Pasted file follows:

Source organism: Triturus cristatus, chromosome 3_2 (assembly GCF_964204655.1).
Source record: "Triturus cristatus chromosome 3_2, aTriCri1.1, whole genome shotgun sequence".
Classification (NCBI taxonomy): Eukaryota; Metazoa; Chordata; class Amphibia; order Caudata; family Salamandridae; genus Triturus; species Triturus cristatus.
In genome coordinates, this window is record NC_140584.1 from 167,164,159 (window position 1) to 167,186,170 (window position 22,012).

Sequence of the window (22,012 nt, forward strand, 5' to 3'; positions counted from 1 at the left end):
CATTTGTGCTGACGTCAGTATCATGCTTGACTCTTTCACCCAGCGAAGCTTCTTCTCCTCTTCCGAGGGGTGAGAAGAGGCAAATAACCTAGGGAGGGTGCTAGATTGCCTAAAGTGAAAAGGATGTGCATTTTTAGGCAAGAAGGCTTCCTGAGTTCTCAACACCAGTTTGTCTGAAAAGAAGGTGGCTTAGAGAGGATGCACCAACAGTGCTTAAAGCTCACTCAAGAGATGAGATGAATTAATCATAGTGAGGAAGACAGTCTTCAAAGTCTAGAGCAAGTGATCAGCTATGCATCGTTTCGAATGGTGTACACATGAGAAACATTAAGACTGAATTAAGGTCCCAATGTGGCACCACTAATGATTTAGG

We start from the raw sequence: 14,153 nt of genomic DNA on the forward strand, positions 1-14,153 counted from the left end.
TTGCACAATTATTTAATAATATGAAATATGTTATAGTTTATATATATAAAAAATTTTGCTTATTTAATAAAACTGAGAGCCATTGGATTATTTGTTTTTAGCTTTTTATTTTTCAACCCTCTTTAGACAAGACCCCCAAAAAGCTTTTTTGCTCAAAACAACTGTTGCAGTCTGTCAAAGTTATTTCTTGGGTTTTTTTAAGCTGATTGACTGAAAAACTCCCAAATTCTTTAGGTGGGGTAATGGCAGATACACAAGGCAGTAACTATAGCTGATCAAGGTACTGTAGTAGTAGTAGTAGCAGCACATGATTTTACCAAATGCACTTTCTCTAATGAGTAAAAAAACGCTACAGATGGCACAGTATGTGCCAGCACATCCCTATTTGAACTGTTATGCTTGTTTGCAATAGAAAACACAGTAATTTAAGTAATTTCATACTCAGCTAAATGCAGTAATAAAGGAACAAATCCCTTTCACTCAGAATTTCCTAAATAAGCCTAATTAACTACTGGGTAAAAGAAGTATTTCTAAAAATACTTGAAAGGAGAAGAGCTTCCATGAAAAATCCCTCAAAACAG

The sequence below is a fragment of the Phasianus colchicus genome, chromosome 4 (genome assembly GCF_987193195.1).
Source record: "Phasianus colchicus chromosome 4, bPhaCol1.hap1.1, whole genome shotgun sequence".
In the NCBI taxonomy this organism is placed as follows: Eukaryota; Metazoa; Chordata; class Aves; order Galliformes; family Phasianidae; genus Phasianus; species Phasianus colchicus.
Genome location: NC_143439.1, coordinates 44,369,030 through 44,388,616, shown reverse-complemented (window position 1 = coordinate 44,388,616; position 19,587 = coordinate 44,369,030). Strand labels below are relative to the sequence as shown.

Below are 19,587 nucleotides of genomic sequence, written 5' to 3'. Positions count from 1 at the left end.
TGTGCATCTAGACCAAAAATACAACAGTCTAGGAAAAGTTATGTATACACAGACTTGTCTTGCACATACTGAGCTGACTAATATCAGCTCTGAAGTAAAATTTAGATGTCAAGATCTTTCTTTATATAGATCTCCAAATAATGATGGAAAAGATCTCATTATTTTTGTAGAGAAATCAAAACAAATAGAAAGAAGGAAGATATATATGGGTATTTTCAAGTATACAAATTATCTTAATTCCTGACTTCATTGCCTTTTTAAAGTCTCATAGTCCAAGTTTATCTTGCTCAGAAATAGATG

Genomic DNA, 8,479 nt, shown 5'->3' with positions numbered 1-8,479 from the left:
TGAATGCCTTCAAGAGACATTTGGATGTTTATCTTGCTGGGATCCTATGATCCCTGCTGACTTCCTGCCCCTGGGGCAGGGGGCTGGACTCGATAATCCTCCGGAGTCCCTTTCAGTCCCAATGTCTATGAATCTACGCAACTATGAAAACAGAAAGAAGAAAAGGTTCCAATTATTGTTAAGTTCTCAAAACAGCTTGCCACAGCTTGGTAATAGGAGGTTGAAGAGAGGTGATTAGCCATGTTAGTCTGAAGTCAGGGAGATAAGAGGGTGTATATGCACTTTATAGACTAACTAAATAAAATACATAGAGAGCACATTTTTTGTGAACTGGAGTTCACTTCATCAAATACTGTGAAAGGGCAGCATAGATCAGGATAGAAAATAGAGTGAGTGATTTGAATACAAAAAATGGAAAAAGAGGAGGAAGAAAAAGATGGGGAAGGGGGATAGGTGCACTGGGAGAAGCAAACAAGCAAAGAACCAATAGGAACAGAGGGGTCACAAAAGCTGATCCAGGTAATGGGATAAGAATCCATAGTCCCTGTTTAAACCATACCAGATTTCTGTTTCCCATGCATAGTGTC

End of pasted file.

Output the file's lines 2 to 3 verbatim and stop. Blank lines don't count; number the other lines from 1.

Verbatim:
Source record: "Triturus cristatus chromosome 3_2, aTriCri1.1, whole genome shotgun sequence".
Classification (NCBI taxonomy): Eukaryota; Metazoa; Chordata; class Amphibia; order Caudata; family Salamandridae; genus Triturus; species Triturus cristatus.